Thickness measurement of a product

Thickness measurement is crucial in many industrial sectors. It provides information on product quality and performance, as well as on the associated manufacturing processes.
Simple tools such as thickness gauges are not suitable for all situations, especially when measuring in line or at high speed. The choice of an appropriate measurement technology will therefore depend on the specific properties of the material, the manufacturing process and the measurement requirements, with each method having its own advantages and limitations.

    Keep in touch

    Receive SETSMART exclusive content including market insight, special offers, industrial developments…

    You can unsubscribe at any time

    This website is protected by reCAPTCHA, and Google’s privacy policy and terms of use apply.

    Thickness measurement: what for?

    The importance of accurate thickness measurement in various industries, including film, strip (such as rubber) and packaging production, cannot be underestimated. Inadequate thickness of these materials can have significant repercussions on the quality and performance of end products, as well as on manufacturing processes.
    Firstly, insufficient thickness can compromise the strength of products, making them more likely to deform or break under stress. Similarly, excessive thickness can affect the flexibility of materials, leading to difficulties when handling them or using them in production processes. In addition, inadequate thickness can affect product efficiency.
    For example, in the food packaging industry, inadequate thickness can lead to problems with handling, storage, stacking, unstacking, and thus cause errors or blockages in automated handling processes, whether in the factory or in automatic devices for distributing food products to consumers.
    Inappropriate thickness can also lead to excessive use of materials, resulting in additional raw material and manufacturing costs.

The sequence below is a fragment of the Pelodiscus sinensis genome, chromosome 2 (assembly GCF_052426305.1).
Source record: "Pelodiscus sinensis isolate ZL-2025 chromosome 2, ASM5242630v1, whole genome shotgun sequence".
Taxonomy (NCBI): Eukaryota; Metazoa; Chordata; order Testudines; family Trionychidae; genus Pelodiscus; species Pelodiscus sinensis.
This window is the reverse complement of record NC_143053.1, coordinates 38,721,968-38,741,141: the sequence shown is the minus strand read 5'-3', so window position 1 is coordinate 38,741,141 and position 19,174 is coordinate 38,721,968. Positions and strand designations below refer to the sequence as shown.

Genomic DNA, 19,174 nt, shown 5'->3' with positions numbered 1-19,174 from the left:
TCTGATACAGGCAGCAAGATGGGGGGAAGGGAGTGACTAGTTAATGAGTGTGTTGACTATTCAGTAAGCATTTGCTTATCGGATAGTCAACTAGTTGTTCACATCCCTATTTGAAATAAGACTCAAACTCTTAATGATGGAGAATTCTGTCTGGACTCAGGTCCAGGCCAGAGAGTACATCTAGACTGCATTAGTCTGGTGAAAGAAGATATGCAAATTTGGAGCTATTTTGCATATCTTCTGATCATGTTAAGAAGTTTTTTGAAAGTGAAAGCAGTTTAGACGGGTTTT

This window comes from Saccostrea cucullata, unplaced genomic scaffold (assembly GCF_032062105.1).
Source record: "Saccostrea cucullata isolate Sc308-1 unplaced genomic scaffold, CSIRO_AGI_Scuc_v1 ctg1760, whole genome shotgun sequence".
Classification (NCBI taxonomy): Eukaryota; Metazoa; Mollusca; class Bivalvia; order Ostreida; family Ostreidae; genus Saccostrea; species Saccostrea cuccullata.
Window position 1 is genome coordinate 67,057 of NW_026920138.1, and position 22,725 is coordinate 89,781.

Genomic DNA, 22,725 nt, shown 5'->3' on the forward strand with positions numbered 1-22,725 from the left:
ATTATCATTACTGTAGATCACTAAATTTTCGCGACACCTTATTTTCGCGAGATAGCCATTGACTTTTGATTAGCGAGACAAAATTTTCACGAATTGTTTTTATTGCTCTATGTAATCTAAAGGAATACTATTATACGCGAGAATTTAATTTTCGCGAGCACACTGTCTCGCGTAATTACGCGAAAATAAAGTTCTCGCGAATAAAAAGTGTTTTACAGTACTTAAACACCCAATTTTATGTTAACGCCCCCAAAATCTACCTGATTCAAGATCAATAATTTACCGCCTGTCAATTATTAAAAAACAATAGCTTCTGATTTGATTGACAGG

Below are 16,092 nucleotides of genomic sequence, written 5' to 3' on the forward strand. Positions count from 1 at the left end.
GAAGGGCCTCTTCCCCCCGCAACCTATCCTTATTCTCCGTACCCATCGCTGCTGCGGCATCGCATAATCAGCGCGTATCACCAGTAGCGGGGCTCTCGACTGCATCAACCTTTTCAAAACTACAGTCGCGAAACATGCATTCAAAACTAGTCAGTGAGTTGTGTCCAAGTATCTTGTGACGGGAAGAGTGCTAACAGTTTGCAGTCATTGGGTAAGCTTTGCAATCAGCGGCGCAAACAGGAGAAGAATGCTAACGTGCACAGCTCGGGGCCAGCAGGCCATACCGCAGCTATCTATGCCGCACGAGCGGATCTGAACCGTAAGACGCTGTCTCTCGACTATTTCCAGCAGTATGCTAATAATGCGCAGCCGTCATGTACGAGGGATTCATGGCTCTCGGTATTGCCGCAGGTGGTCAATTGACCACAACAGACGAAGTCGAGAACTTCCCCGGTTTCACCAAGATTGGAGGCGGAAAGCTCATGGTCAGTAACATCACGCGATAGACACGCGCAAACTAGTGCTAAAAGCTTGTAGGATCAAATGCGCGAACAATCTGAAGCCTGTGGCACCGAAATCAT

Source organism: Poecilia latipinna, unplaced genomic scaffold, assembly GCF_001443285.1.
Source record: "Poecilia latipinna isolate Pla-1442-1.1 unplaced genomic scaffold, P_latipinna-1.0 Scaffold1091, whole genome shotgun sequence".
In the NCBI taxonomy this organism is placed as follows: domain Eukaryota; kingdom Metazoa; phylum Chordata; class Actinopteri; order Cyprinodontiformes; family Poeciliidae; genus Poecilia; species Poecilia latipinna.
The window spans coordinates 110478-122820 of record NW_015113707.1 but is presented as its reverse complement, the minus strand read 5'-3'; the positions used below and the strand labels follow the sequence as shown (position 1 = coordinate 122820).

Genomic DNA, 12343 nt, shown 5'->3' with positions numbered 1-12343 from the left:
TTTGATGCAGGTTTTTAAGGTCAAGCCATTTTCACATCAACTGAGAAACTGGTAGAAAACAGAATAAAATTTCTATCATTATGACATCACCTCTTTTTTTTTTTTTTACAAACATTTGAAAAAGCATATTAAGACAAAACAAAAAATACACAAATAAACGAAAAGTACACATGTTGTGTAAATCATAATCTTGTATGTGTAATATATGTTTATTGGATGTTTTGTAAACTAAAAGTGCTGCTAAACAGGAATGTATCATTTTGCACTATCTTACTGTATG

Therefore, reliable and accurate measurement methods must be implemented to control material thickness and adjust manufacturing processes, enabling the highest quality objectives to be achieved and production processes to be optimized.

    Thickness measurement using touch probes

    In the industry, LVDT (Linear Variable Differential Transformer) linear displacement transducers are widely used to accurately measure the thickness of objects. These sensors transform the linear movement of their probe into a measurable electrical signal, enabling their exact position on an axis to be tracked.
    To measure the thickness of an object, two LVDT sensors are positioned on each side of the object to be inspected.
    The two sensors are brought into contact with the object, and their position is recorded at the point of contact. The thickness is then deduced from the difference in position between the two sensors.
    One of the main advantages of LVDTs for thickness measurement is their ability to provide accurate, reliable measurements, even in harsh industrial environments. They are robust, resistant to vibration and temperature variations, making them suitable for a wide variety of industrial applications.